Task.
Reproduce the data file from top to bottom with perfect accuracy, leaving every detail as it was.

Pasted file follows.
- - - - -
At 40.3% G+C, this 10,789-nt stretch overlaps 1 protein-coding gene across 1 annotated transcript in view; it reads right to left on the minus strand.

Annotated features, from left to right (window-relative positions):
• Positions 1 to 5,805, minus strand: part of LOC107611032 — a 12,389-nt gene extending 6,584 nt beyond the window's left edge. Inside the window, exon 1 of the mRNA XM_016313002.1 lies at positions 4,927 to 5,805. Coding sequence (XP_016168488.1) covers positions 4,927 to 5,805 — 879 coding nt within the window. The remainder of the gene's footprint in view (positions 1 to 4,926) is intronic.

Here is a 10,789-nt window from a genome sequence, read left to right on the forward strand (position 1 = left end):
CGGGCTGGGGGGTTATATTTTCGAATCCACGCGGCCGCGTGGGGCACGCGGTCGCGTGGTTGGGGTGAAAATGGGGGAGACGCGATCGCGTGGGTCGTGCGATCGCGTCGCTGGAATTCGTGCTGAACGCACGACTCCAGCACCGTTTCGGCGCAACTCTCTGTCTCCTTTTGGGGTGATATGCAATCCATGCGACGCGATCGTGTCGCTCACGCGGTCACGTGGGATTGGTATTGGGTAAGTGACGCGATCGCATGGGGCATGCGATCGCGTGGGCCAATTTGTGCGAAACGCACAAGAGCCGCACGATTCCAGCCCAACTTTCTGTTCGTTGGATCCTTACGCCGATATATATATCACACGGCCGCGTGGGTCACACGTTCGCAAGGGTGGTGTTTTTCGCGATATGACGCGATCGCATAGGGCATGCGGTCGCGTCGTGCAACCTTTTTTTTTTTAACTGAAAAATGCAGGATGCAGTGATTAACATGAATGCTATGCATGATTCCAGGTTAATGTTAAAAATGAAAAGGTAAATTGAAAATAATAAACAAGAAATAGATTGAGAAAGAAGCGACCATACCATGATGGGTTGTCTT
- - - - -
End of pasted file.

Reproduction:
At 40.3% G+C, this 10,789-nt stretch overlaps 1 protein-coding gene across 1 annotated transcript in view; it reads right to left on the minus strand.

Annotated features, from left to right (window-relative positions):
• Positions 1 to 5,805, minus strand: part of LOC107611032 — a 12,389-nt gene extending 6,584 nt beyond the window's left edge. Inside the window, exon 1 of the mRNA XM_016313002.1 lies at positions 4,927 to 5,805. Coding sequence (XP_016168488.1) covers positions 4,927 to 5,805 — 879 coding nt within the window. The remainder of the gene's footprint in view (positions 1 to 4,926) is intronic.

Here is a 10,789-nt window from a genome sequence, read left to right on the forward strand (position 1 = left end):
CGGGCTGGGGGGTTATATTTTCGAATCCACGCGGCCGCGTGGGGCACGCGGTCGCGTGGTTGGGGTGAAAATGGGGGAGACGCGATCGCGTGGGTCGTGCGATCGCGTCGCTGGAATTCGTGCTGAACGCACGACTCCAGCACCGTTTCGGCGCAACTCTCTGTCTCCTTTTGGGGTGATATGCAATCCATGCGACGCGATCGTGTCGCTCACGCGGTCACGTGGGATTGGTATTGGGTAAGTGACGCGATCGCATGGGGCATGCGATCGCGTGGGCCAATTTGTGCGAAACGCACAAGAGCCGCACGATTCCAGCCCAACTTTCTGTTCGTTGGATCCTTACGCCGATATATATATCACACGGCCGCGTGGGTCACACGTTCGCAAGGGTGGTGTTTTTCGCGATATGACGCGATCGCATAGGGCATGCGGTCGCGTCGTGCAACCTTTTTTTTTTTAACTGAAAAATGCAGGATGCAGTGATTAACATGAATGCTATGCATGATTCCAGGTTAATGTTAAAAATGAAAAGGTAAATTGAAAATAATAAACAAGAAATAGATTGAGAAAGAAGCGACCATACCATGATGGGTTGTCTT